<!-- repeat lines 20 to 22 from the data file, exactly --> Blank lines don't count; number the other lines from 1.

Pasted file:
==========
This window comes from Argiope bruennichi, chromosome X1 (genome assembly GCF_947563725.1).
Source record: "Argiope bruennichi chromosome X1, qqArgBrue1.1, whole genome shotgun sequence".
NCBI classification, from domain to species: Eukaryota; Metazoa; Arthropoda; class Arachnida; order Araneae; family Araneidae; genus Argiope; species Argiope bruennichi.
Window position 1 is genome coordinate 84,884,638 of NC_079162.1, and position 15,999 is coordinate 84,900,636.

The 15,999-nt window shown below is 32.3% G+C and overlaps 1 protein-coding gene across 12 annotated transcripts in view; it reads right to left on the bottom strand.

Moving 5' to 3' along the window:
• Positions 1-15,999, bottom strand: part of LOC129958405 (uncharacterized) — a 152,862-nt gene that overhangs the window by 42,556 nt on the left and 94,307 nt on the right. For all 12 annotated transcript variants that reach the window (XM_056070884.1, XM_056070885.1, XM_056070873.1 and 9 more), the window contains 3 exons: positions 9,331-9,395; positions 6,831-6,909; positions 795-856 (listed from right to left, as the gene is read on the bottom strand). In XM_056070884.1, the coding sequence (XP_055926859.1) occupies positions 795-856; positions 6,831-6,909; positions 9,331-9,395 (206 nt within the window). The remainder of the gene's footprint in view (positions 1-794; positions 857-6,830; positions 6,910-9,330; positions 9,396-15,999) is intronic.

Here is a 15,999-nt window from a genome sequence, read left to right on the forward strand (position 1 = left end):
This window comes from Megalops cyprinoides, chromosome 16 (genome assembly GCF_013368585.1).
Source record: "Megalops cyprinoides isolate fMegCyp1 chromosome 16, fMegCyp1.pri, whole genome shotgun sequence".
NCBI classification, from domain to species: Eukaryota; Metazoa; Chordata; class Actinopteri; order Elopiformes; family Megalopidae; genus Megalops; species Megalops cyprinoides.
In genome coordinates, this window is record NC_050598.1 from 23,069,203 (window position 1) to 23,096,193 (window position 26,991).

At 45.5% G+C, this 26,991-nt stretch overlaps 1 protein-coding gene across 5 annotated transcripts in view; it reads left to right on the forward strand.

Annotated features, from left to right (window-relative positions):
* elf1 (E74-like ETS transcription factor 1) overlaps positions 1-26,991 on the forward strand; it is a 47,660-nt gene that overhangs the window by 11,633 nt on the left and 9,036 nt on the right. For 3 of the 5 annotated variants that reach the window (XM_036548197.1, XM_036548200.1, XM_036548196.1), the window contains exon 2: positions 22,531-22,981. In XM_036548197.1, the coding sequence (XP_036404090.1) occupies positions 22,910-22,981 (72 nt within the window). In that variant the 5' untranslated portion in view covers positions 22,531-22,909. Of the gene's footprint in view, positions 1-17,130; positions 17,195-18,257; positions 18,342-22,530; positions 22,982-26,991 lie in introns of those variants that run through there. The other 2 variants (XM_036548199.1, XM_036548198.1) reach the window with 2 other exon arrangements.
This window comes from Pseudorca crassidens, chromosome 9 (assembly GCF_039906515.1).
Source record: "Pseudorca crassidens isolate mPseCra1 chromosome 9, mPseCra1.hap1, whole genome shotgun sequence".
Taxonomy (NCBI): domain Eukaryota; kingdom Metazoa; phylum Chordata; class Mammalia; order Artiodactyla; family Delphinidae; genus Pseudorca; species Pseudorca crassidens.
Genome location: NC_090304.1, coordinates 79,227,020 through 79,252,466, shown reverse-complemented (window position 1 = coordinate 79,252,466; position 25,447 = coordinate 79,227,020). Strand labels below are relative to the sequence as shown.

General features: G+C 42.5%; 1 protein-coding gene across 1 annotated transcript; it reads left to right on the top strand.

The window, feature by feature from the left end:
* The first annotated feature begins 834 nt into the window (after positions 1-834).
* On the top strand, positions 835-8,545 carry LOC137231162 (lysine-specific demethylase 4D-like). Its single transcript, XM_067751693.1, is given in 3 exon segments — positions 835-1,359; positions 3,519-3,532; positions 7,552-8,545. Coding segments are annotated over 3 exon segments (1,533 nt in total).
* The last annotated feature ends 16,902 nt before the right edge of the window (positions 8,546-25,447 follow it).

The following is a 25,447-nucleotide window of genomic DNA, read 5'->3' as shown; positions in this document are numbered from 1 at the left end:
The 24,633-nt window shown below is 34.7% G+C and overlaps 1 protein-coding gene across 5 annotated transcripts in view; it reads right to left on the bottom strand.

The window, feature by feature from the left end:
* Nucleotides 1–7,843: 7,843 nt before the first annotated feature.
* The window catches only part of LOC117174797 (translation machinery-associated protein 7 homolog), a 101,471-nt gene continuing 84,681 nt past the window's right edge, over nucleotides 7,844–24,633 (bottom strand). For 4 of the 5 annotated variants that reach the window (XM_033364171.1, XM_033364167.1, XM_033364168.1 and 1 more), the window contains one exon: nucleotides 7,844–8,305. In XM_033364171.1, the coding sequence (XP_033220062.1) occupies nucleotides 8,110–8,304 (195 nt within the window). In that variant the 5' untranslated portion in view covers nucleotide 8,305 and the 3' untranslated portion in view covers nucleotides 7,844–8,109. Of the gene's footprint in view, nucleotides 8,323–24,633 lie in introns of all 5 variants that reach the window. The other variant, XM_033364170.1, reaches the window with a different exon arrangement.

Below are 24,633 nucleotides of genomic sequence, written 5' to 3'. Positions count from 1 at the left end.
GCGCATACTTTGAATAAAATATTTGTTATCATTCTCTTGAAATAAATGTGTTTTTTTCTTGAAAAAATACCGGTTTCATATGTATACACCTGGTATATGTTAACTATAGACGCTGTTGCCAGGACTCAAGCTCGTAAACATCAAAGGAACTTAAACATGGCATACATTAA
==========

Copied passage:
General features: G+C 42.5%; 1 protein-coding gene across 1 annotated transcript; it reads left to right on the top strand.

The window, feature by feature from the left end:
* The first annotated feature begins 834 nt into the window (after positions 1-834).